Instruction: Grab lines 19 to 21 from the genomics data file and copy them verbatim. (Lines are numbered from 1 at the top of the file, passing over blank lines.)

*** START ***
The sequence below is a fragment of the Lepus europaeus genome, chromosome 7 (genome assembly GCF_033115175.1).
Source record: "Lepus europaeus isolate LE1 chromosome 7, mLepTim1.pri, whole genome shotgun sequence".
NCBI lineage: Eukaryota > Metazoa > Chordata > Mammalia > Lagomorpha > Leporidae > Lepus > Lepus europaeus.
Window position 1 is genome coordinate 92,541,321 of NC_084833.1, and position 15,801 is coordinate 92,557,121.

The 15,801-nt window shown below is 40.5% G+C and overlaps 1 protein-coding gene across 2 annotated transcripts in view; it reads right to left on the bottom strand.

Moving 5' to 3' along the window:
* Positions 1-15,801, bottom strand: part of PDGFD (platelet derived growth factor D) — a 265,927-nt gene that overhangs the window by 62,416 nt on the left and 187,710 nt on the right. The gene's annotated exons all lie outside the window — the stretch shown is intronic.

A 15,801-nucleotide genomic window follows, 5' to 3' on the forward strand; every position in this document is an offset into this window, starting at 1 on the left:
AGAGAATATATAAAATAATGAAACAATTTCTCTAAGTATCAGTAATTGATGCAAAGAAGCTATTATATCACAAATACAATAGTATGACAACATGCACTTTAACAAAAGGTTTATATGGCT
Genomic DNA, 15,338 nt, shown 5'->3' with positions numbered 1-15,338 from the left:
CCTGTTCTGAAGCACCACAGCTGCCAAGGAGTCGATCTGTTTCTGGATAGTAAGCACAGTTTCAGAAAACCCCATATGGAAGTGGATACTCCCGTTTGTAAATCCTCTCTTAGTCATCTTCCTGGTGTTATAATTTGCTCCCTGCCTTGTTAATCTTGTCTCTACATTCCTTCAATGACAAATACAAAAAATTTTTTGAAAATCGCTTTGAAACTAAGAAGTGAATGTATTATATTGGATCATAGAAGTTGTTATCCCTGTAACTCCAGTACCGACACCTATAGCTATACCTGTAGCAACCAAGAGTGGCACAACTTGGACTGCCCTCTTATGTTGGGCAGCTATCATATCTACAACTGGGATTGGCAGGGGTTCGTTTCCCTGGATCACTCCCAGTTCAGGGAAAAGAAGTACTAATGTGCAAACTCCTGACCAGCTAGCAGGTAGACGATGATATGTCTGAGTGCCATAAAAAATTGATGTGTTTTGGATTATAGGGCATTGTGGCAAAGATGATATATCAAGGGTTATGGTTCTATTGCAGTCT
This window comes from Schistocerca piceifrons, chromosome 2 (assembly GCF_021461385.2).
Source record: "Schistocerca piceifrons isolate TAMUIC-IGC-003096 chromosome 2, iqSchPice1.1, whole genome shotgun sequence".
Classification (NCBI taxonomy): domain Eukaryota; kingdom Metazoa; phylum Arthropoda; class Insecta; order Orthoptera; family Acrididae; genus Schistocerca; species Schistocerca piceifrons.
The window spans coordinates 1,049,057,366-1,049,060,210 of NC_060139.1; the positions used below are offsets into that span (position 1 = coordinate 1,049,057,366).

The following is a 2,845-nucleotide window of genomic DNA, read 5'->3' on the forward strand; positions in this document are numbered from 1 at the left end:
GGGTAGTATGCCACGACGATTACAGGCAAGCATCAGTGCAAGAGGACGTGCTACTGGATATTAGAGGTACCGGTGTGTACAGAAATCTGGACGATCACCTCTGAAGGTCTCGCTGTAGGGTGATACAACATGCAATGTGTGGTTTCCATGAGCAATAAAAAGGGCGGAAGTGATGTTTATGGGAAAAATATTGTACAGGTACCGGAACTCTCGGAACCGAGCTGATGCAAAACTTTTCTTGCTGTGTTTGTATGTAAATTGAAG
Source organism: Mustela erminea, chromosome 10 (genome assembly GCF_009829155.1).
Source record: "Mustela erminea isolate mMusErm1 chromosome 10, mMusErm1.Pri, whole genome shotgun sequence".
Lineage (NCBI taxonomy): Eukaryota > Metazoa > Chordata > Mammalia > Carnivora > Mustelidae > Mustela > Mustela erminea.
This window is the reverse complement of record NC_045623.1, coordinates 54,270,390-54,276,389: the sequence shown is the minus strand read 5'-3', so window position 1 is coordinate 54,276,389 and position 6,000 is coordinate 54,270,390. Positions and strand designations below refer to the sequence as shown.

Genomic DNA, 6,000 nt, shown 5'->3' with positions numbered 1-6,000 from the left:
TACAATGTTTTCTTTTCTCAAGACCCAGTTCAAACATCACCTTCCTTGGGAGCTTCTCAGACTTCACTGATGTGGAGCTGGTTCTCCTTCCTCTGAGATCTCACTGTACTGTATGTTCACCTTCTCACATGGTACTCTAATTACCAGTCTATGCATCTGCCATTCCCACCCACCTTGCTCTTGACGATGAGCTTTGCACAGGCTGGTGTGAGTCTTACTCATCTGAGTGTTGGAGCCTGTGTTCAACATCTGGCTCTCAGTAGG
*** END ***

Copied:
Source record: "Mustela erminea isolate mMusErm1 chromosome 10, mMusErm1.Pri, whole genome shotgun sequence".
Lineage (NCBI taxonomy): Eukaryota > Metazoa > Chordata > Mammalia > Carnivora > Mustelidae > Mustela > Mustela erminea.
This window is the reverse complement of record NC_045623.1, coordinates 54,270,390-54,276,389: the sequence shown is the minus strand read 5'-3', so window position 1 is coordinate 54,276,389 and position 6,000 is coordinate 54,270,390. Positions and strand designations below refer to the sequence as shown.